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Pros and Cons of Retirement Plans Available to Small Businesses (Part 1 of 3)

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Sound retirement plans can help you with employee retention, as well as attracting new talent to your company as an important facet of your overall benefits package.

Unsplash-Stephen LeonardiRetirement plans offer significant tax advantages to small business owners and give both you and your employees a significant incentive to save for the future.

Sound retirement plans can help you with employee retention, as well as attracting new talent to your company as an important facet of your overall benefits package.

There are a broad range of retirement plan product types available to small businesses, each with its own requirements and restrictions. Depending on your company’s size and entity structure, as well as your retirement objectives, you’re faced with identifying which plan offers the greatest number of benefits to you and your employees.

Here are some factors to consider:

  • Contributors—you, your employee, or both
  • Contribution limits—minimum and maximum contribution limits for you and your employees
  • Number of employees and their eligibility to participate
  • Administrative requirements
  • Withdrawal limits and timing
  • Loan provisions
  • Operational considerations—making contributions, managing assets, communicating with participating employees
  • Third party administrator—compliance can require more sophisticated services than you have on staff to meet regulations

This blog isn’t an attempt to give you enough information to make a final decision. But, it will give you a quick overview of the legal and compliance issues related to the available plan types so you are better prepared to discuss them further with you CPA or other financial advisor.

In this first part, we’ll look at two of the most popular plan types:

Simplified Employee Pension (SEP) Plans

Per the IRS: “A SEP plan allows employers to contribute to traditional IRAs (SEP-IRAs) set up for employees. A business of any size, even self-employed, can establish a SEP.”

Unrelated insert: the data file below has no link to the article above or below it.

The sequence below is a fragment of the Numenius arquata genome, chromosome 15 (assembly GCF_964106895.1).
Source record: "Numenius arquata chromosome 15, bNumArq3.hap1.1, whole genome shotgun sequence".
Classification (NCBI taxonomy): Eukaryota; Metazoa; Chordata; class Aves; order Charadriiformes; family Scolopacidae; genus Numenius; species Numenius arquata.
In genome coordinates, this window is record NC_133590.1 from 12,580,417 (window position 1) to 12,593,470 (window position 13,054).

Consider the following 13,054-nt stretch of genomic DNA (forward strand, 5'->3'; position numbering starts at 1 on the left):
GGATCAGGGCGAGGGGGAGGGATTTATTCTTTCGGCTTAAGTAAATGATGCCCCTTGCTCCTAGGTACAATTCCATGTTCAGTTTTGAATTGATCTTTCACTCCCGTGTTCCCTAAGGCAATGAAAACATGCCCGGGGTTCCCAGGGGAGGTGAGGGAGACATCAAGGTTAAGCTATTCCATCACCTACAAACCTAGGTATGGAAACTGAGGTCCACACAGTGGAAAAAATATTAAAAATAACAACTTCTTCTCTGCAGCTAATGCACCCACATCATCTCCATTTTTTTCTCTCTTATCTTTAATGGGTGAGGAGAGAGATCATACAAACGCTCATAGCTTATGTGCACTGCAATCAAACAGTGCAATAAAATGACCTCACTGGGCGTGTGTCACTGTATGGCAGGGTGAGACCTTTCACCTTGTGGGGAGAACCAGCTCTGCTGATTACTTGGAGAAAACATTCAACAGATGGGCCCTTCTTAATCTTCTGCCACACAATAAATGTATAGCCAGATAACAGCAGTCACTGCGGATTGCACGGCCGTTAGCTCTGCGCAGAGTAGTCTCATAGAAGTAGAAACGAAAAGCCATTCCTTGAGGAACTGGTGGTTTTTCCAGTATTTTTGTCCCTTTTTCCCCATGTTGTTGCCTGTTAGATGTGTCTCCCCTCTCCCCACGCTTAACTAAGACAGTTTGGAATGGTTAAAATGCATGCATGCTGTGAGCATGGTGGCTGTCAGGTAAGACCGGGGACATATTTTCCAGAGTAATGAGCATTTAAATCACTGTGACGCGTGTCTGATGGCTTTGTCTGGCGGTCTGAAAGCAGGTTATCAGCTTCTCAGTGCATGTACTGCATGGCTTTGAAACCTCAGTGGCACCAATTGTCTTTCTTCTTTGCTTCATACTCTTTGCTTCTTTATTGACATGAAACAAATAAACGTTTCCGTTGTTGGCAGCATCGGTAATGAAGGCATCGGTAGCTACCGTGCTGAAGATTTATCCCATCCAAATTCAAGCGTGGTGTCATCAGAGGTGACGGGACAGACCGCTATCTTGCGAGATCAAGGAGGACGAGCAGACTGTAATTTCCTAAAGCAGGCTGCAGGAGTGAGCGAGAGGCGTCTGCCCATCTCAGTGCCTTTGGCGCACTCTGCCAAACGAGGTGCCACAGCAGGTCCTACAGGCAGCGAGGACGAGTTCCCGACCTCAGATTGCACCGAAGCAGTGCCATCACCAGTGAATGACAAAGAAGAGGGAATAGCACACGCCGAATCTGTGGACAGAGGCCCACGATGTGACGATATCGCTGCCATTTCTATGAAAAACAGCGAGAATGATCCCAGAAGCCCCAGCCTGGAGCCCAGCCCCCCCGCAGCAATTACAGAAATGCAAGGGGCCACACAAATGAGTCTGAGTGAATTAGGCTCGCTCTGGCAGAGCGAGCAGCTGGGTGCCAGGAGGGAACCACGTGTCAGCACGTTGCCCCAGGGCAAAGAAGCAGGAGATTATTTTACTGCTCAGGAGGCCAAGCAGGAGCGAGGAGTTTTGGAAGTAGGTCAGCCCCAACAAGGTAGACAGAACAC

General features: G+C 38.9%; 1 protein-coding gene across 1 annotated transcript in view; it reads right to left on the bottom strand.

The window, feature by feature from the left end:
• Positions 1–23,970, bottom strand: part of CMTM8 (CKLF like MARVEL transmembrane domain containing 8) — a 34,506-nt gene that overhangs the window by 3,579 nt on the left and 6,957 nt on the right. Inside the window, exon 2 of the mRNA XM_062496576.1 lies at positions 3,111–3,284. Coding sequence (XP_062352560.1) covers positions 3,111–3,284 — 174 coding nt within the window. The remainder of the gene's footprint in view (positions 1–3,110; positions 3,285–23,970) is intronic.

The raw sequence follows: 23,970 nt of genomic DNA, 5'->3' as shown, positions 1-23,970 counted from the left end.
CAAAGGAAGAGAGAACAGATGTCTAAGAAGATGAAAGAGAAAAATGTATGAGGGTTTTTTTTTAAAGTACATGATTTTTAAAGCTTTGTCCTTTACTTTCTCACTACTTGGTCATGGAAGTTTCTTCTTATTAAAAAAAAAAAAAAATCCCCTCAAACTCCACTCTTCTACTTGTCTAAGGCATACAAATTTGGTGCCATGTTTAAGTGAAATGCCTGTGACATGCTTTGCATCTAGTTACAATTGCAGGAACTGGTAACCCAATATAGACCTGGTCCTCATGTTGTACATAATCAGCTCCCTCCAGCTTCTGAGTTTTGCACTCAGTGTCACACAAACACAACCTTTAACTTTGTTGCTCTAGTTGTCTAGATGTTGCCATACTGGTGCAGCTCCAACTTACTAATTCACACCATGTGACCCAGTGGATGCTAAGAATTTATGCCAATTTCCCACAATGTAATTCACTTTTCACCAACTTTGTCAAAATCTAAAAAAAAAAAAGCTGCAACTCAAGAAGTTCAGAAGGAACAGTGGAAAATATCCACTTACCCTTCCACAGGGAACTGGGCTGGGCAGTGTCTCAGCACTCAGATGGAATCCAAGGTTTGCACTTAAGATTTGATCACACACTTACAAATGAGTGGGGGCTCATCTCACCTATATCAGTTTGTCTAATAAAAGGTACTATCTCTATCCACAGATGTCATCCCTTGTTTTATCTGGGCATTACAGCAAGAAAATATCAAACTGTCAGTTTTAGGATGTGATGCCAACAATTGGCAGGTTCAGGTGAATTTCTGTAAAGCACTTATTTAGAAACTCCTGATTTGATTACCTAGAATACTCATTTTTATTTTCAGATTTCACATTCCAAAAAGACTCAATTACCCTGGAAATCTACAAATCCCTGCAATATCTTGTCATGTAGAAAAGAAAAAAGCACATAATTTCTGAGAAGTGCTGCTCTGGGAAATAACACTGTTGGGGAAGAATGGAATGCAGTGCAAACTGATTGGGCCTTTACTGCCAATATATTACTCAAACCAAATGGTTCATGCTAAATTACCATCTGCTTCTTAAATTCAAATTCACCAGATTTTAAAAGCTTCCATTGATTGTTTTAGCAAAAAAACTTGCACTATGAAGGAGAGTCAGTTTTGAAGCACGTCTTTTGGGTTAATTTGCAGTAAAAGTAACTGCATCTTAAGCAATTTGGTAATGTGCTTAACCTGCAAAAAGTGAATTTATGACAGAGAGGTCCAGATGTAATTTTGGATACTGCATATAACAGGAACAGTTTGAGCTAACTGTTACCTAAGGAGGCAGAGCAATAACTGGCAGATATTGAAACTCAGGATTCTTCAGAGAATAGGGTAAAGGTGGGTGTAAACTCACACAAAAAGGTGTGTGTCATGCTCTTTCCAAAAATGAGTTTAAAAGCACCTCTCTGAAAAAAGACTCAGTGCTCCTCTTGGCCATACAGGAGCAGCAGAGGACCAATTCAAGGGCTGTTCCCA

Pros:

  • Any number of employees
  • Employer only makes contributions (up to the lesser of 25% of each qualified employee’s compensation or $55,000 for 2018)
  • Contributions tax deductible as a business expense
  • Simple to administer
  • No annual IRS forms
  • Minimal administrative costs

Cons

  • Employees can’t defer income
  • Employees immediately 100% vested—so not the best choice in high turnover industries
  • Employer must make same percentage contributions to all employees—including employee owner

SIMPLE IRA Plans

Per the IRS: “A SIMPLE IRA plan (Savings Incentive Match PLan for Employees) allows employees and employers to contribute to traditional IRAs set up for employees. It is ideally suited as a start-up retirement savings plan for small employers not currently sponsoring a retirement plan.”

Pros:

  • Savings incentive match plan for employees
  • Maximum 100 employees who received $5,000 or more in compensation the preceding year
  • Funded by tax-deductible employer contributions and pretax employee contributions.
  • Allows employees to defer income by making salary reduction contributions
  • Employer matches each employee’s salary reduction contribution up to 3% of the employee’s
  • Employer can make a non-elective contribution of 2% of an eligible employee’s compensation (up to $275,000 for 2018), regardless of whether the employee makes a salary reduction contribution

Cons

  • Employees immediately 100% vested—so not the best choice in high turnover industries
  • Significant paperwork requirements

In Part Two of this series, we’ll look at 401(k) Plans and Solo 401(k) or Solo Roth 401(k) plans.

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